At the Saratoga Lake House there is a third specialty of good things. The first is the fried potato, the second is the fresh trout, the third is boiled corn, which is served as a course by itself. The corn is boiled in the husk. The latter im parts sweetness and flavor to the corn, besides keeping it moist and tender. The unhusked corn is put into salted boiling water, and when done, and well drained, some of the outside husks are removed, and the corn is served, with the remaining husks about it; or, the cobs may be broken from the husks just before sending them to table, which would save this trouble afterward.
Mix into a pint of grated green corn three table-spoonf uls of milk, one tea-cupful of flour, a piece of butter the size of a hickory-nut, one tea-spoonful of salt, half a tea-spoonful of pepper, and one egg. Drop it by dessert-spoonfuls into a little hot butter, and sautÚ it on both sides. It resembles, and has much the flavor of fried oysters. It is a good tea or lunch dish. Serve it hot, on a warm platter.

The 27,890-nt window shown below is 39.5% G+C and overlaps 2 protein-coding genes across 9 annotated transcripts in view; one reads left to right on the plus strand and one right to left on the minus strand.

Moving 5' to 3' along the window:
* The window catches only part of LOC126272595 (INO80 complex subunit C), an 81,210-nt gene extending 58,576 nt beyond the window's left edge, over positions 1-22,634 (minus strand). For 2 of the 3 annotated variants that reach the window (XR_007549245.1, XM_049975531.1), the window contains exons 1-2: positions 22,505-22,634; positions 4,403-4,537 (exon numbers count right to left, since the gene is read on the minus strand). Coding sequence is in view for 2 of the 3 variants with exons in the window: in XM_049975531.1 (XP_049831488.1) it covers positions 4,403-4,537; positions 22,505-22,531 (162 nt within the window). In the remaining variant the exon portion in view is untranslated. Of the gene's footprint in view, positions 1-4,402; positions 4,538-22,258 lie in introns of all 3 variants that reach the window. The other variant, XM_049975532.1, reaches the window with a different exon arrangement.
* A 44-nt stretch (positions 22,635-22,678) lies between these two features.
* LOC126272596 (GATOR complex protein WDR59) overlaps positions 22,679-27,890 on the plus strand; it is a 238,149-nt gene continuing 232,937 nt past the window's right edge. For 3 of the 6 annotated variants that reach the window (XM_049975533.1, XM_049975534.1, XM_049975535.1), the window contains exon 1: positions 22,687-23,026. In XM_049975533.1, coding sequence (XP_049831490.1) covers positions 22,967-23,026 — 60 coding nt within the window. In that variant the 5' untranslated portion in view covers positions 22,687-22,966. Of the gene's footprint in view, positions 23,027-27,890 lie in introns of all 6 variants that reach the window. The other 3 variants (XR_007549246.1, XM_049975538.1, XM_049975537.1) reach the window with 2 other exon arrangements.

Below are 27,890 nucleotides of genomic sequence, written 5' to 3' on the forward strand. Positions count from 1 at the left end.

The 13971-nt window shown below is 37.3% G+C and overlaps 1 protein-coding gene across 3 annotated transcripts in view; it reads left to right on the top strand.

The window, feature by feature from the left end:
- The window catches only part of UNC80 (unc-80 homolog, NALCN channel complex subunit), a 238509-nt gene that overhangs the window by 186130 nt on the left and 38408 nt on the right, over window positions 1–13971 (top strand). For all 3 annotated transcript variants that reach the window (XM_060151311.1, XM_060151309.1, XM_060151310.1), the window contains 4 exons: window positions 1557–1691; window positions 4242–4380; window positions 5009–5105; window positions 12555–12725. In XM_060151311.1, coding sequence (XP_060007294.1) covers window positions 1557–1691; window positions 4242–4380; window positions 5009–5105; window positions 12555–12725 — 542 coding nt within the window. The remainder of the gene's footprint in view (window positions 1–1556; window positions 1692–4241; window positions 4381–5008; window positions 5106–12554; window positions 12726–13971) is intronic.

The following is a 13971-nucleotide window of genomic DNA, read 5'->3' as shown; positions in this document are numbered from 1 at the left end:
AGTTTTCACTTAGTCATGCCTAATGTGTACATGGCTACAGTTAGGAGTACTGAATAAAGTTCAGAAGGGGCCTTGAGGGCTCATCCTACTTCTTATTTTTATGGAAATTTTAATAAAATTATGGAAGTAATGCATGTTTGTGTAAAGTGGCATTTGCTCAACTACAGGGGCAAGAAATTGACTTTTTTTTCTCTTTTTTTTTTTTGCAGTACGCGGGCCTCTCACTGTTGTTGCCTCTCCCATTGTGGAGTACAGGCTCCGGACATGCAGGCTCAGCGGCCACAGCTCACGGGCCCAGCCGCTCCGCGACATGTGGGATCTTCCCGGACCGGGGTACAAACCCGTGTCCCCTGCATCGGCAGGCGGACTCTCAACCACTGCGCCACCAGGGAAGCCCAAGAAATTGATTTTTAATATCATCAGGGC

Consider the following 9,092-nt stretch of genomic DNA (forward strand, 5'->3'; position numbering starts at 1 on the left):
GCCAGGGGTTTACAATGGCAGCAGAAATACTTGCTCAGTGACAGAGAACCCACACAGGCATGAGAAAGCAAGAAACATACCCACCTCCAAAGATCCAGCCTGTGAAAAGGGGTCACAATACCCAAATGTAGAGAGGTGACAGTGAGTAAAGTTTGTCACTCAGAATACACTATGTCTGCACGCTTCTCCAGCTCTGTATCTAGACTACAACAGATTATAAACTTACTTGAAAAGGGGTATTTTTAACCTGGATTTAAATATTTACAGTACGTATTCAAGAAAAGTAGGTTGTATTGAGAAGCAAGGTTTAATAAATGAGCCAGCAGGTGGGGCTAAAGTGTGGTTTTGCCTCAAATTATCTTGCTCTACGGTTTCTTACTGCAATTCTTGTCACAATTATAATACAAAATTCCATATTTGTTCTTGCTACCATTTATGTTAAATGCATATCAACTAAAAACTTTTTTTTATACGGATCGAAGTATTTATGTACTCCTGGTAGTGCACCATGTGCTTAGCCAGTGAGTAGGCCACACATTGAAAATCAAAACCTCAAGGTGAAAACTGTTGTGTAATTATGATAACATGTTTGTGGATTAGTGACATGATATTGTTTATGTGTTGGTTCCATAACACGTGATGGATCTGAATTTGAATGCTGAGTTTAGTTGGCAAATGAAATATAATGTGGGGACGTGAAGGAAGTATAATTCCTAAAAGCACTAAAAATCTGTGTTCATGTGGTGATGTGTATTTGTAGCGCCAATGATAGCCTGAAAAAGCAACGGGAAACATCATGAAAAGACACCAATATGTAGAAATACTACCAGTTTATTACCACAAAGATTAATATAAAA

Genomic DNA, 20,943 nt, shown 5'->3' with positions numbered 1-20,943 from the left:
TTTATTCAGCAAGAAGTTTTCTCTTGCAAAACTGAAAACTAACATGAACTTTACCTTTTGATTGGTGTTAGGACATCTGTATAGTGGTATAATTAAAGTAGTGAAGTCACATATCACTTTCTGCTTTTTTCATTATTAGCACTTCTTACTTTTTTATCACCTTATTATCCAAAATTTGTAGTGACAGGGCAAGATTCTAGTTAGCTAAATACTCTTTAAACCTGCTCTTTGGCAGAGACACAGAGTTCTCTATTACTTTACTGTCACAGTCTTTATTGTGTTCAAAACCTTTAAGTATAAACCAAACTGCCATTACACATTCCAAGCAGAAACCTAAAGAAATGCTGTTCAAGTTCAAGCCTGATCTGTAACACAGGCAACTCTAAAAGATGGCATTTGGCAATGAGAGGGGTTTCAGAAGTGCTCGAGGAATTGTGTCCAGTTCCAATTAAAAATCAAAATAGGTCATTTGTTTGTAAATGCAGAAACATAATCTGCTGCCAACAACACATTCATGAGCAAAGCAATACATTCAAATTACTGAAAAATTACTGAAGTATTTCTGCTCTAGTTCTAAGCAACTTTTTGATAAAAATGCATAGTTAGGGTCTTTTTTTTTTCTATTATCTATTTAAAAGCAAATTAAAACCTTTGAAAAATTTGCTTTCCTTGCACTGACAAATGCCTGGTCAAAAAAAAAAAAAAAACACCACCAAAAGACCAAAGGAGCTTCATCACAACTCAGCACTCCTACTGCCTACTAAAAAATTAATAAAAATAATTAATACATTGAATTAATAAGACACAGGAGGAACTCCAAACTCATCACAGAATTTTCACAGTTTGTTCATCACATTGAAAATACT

Cut corn from the cob, mix it not too thin with milk, two or three beaten eggs, pepper and salt; bake half an hour. It is very nice.
Ingredients: One dozen ears of sweet - corn, three eggs, one pint of milk, three table-spoonfuls of sugar, a small tea-spoon-ful of salt, a little butter, a little flour if the corn is quite young, with a little less milk; if the corn is older, omit it; grate half of the corn, and cut the other half. Bake.
Mix grated corn with salt and pepper; sautÚ it in a little hot butter.